The Thanksgiving David turned 18, he and his brother returned home after their first few weeks of university. I remember celebrating these two wonderful young men who had stepped out into the world to begin independent lives. I gave God thanks for the blessing of their lives, both the joys and the worries. This year, we celebrate 50 years of David’s life. Even though he and his family live in Johannesburg, South Africa, I carry his Spirit and love with me to our family gathering.
Children, our own and those of relatives, friends, and strangers each bring a unique light into our lives. Whether that light is tied to worry and grief, or to cuddles and pride, it can bring love and gratitude. This Thanksgiving I encourage you to take a few moments to light a candle to represent all the children that have touched your life over the years. As you watch that candle flame, strong enough to bring light in a darkened room and fragile enough to be snuffed out in a summer breeze, let your mind rest on the memories, both difficult and good. Give God thanks for each child individually. Let your gratitude flow into God’s world.
Jesus said, “Let the little children come to me, and do not hinder them, for the kingdom of heaven belongs to such as these.” (Matthew 19:14)
Yesterday was a very long day in the car. We chose to drive from Winnipeg to Kenora in one day. Not a good idea for us! Our only stop was the Canadian Tire. Still, we arrived in Kenora at 7:30, after dark. Having hit a deer during twilight time last May, we have decided that driving northern highways after dark is dangerous. We were both relieved to roll into Kenora. We returned to the same hotel, which felt like coming home. Their little restaurant was open. Hallelujah. Following our good supper we swam in the pool and languished in the hot tub. When we crawled into bed we felt loved and cared for again. There isn’t much to say about yesterday except we had to trust in God as darkness fell.
This morning we slept in until 7:30. After breakfast we stopped by Knox United in Kenora and headed out. As we were driving into Dryden Tom watched a Golden Eagle swoop across the sky, elegant and powerful. At Dryden we visited First United. By the time we got there I was desperate to answer the call of nature. Their fabulous office administrator, Laurie H. went the extra mile to lead me downstairs, turning on lights as we went. Afterwards we had a grand conversation. Laurie is a fabulous front line person for First United. The office administrator’s greeting and response to visitors is crucial. Laurie was helpful, knowledgeable and fun. Although their new minister had left for lunch, she knew who to call about my books. Although that person wasn’t available to come, she trusted Laurie enough to give her permission to check out my books and purchase them if appropriate, which she did. We were impressed. God’s Spirit certainly emanated from Laurie.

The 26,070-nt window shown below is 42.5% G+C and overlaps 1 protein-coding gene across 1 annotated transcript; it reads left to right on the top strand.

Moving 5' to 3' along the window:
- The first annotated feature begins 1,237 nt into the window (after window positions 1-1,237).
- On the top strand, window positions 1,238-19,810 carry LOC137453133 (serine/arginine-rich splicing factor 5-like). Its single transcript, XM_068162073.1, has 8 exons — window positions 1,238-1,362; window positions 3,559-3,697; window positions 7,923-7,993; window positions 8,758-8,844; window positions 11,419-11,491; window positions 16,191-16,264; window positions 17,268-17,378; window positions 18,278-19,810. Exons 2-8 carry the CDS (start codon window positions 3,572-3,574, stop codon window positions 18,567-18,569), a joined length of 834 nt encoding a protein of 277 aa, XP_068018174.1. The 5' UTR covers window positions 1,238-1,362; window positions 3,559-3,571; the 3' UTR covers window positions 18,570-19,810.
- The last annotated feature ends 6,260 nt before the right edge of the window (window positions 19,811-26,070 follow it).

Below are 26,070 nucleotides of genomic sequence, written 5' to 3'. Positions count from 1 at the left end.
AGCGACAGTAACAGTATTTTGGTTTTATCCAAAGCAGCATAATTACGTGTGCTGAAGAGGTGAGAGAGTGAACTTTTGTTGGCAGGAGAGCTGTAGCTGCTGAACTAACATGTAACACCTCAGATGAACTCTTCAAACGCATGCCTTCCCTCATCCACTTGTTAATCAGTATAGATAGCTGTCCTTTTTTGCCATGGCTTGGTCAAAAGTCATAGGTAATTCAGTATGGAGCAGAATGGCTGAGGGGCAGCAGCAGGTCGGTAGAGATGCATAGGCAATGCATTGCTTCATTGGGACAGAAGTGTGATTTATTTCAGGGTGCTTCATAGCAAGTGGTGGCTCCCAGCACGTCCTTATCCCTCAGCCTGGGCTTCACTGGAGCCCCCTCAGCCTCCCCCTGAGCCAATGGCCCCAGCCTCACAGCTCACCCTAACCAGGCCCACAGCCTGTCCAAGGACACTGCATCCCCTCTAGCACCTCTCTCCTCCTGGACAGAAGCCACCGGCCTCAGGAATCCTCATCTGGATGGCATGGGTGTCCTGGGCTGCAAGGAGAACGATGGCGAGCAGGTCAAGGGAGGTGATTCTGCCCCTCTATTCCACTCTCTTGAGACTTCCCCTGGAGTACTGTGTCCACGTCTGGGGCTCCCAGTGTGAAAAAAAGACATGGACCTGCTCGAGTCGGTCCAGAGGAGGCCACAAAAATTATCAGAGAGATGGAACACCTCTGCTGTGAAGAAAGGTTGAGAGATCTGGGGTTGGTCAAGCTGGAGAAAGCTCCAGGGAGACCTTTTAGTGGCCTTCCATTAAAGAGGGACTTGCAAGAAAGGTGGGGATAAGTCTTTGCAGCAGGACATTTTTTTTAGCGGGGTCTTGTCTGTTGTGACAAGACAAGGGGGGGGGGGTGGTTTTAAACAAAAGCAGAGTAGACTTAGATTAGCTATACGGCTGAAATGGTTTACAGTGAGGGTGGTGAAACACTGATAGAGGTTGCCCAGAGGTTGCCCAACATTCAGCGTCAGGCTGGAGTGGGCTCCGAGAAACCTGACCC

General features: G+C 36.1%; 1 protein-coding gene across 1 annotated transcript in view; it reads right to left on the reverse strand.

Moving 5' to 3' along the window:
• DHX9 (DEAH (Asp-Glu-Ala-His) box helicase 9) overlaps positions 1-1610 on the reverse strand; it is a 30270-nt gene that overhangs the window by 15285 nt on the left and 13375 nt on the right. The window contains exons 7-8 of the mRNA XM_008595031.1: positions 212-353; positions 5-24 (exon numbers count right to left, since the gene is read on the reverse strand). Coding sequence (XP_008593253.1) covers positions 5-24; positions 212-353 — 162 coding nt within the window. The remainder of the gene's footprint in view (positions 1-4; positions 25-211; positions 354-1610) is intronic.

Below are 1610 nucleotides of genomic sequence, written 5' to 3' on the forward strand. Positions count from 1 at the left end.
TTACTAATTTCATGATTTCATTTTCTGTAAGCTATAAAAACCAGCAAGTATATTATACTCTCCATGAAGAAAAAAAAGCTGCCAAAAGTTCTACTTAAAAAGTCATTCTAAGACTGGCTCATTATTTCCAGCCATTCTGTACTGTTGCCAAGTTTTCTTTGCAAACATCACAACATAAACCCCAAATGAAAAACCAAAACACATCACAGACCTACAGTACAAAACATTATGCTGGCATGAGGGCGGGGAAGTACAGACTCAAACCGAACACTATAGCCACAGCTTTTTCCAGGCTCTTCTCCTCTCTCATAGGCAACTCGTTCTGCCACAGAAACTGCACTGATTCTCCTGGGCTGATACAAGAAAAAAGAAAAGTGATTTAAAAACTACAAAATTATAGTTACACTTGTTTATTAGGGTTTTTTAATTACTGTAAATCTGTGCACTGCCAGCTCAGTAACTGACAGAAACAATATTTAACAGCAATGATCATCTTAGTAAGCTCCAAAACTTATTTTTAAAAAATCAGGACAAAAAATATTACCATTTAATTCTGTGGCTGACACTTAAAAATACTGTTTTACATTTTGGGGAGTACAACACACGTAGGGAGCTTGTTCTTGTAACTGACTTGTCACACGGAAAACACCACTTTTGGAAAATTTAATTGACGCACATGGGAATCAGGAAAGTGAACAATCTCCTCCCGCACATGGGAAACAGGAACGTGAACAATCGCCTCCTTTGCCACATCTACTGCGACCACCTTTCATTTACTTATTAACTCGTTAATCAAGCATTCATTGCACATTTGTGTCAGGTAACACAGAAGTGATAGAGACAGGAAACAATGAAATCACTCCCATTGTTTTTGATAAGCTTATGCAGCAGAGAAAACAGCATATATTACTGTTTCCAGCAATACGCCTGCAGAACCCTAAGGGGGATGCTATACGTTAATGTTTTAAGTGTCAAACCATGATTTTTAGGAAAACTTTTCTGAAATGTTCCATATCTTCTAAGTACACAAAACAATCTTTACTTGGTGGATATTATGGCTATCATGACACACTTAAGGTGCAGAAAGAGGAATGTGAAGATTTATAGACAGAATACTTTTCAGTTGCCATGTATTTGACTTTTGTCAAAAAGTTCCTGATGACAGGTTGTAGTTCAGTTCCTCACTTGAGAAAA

From Dryden we drove on through a landscape alive with colour – yellows and greens of every possible shade. Coming into the Kaministiquia River Valley leading to Thunder Bay there was a point where God’s magical paintbrush had transformed the hills all around us. I’m sure Tom struggled to keep his eyes on the road.
Tonight we took grandson Ben out for dinner. He chose Mongo’s, an excellent choice. The food was delicious and also an experience. It’s sort of a buffet. The fresh veggies, meat, fish and varieties of noodles are laid out raw, ready for grilling. We were given one bowl and told to heap it as high as possible putting the noodles on top. Over all of that we heaped at least seven scoops of sauce. There were a multitude of sauces – some spicy – to choose from. Once loaded up we took our bowls to the huge circular grill where five young people were cooking. A loud hiss and lots of steam erupted as they emptied our bowls on the grill. Once cooked our meal was placed in a bigger bowl and handed back. On one side of the buffet they had a series of recipes to help in my choice of sauces. My creation was absolutely perfect. I even managed to eat my entire bowl. After all with all those fresh veggies this had to be good for me. We enjoyed our visit with Ben. He’s a wonderful young man. Tom and I are totally blessed by our grandchildren.
As we go to bed tonight, we are overwhelmed with gratitude for our amazing lives.
Once again I am writing about two days. Last night we had dinner with Claudia and Will. Back at their home, we had a wonderful, long conversation. At 11:30 when we all reluctantly brought the evening to an end, I had no desire or energy to write up the day.
Yesterday, I visited two great churches in Calgary. St. David’s United is centering their ministry around interfaith dialogue. I thoroughly enjoyed listening to Rev. Peggy McDonagh speak with passion about their experience with guest speakers and locals from other faith traditions. Of course, they have outreach projects as well as worship and Bible study etc. This is a busy city church, carrying Jesus’ message of inclusivity, love and community.
I returned to Wild Rose United to visit with Rev. Dr. Geoffrey Simmins. He talked with enthusiasm about Wild Rose’s ministry with teens, especially at the nearby high school. “There are over fifty teens who are homeless going to that school,” he said as he pointed to the building down the street. “We have a breakfast program for them as well as providing them with bus tickets. At the moment we are slowly purchasing special math calculators for those who need them. We’ve bought five so far. They are quite expensive.”